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New Developments in Attentional Rehabilitation
Abstract & Commentary
By Marc Dinkin, MD, Assistant Professor of Ophthalmology, Weill Cornell Medical College. Dr. Dinkin reports no financial interest in this field of study
Synopsis: The presence of conjugate eye deviation as measured by CT or MRI in acute stroke patients predicts visuo-spatial neglect. Prismatic therapy produces a cross-modality improvement in left-sided auditory extinction in patients with chronic right-sided stroke.
Sources: Becker E, et al. Neuroimaging of eye position reveals spatial neglect. Brain 2010:133:909-914; Jacquin-Courtois S, et al. Effect of prism adaptation on left dichotic listening deficit in neglect patients: Glasses to hear better? Brain 2010:133;895-908.
Spatial neglect is a relatively common finding in patients who have suffered a right-hemisphere acute stroke and has the potential to severely affect daily functioning and quality of life. Visuo-spatial neglect may be measured using clinical tests such as letter cancellation, but such tasks are time consuming and may not feasible in patients who are too debilitated to participate. It has been found that the presence of ipsilesional conjugate eye deviation (CED) correlates with the size of hemispheric lesions involving the right middle and superior temporal gyri. Electro-oculography has shown CED in patients with left-sided spatial neglect, but this technique is not easily available in the inpatient setting. CT scans, which are already acquired in acute stroke, offer an alternative method of measuring CED, and were utilized by Simon et al to predict lesion side.
Becker and colleagues used CT or MRI images at presentation to investigate whether CED could distinguish patients with hemispheric strokes and spatial neglect from those that did not have neglect. Among 71 patients, the average degree of ipsilesional CED was significantly higher in those with spatial neglect (~10°) than those who simply had hemispheric lesions, (< 5°). Lesion size was used as a covariate factor, ameliorating the confounding effect that CED might be more likely to occur with larger lesions, which in turn might be associated with neglect. Finally, the inclusion of the right superior and middle temporal gyri in the lesion area correlated better with the degree of CED than any other location, although the effect was not significant.
One rehabilitative strategy for patients with left visuo-spatial neglect due to right hemispheric lesion involves the use of bilateral prisms, which shift the visual world to the right by 10°. The patient is then asked to point at a series of 50 targets located in both sides of the midline. Over the session, this therapy leads to a recalibration of the visuo-proprioceptive map and has been shown to improve visual hemispatial neglect. Jacquin-Courtois and colleagues investigated whether or not this prismatic adaptation could also lead to improvement in left-sided auditory neglect in patients with chronic right hemispheric strokes. Dichotic auditory stimuli (two words heard simultaneously in right and left earphones) were presented to patients with left-sided auditory neglect, and a laterality index was generated representing the asymmetry of correctly identified words. Surprisingly, one session of prismatic shift therapy led to a significant amelioration in left auditory extinction at both 0 and 2 hours post-therapy, while sham therapy with non-prismatic goggles did not.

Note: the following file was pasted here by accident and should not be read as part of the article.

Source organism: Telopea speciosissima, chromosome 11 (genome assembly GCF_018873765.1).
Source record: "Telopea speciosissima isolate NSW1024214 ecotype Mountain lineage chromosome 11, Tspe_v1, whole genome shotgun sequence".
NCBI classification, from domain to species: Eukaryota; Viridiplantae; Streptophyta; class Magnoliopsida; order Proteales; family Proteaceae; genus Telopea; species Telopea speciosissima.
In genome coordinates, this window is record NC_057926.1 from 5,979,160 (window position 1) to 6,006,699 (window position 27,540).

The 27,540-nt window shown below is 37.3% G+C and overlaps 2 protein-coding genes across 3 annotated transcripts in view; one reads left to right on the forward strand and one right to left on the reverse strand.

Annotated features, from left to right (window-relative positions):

Becker's study has powerful clinical implications, as it suggests that brain imaging, which is already performed in every stroke patient, can be used to predict the presence of spatial neglect without any need for patient cooperation or additional clinical testing. This finding could lead to earlier recognition and even quantification of spatial neglect, although they have not yet shown that the degree of deviation correlates well with the degree of neglect. Although the association between CED and neglect has already been shown in EOG studies, the demonstration of this principle using neuro-imaging adds to the credibility of this more practical methodology.
The authors did not address the presence of visual field defects in 20% of the patients with right hemispheric lesions and spatial neglect. Could such a field defect contribute to ipsilesional CED as patients searched the available visual landscape? This is unlikely, since patients without spatial neglect were more likely to have a field defect in this study, and still showed less CED. Nevertheless, the conclusions would have been strengthened by including visual field defect as a covariate in their analysis and by the use of more sensitive formal visual field analysis.
Jacquin-Courtois's results support the notion that adaptation of neglect in response to prismatic therapy is modulating higher order determinants of spatial orientation that are not specific to visual or proprioceptive modalities. When patients learn to recalibrate visual to proprioceptive stimuli during the therapy, this change appears to apply to auditory mapping as well. The effects of auditory neglect are increasingly recognized, and may be particularly troublesome for patients with low vision who may use auditory clues to navigate and for social interactions. The clinical importance of this study, therefore, lies not only in what it says about the neuro-anatomical basis of prismatic adaptation, but in that it offers a feasible and efficacious therapy to these patients.
With earlier recognition and quantification of visual neglect using neuro-imaging and the use of a novel means of treating auditory neglect with the established therapy of prismatic shift, these studies together may lead to real improvements in the post-stroke care of patients with spatial neglect.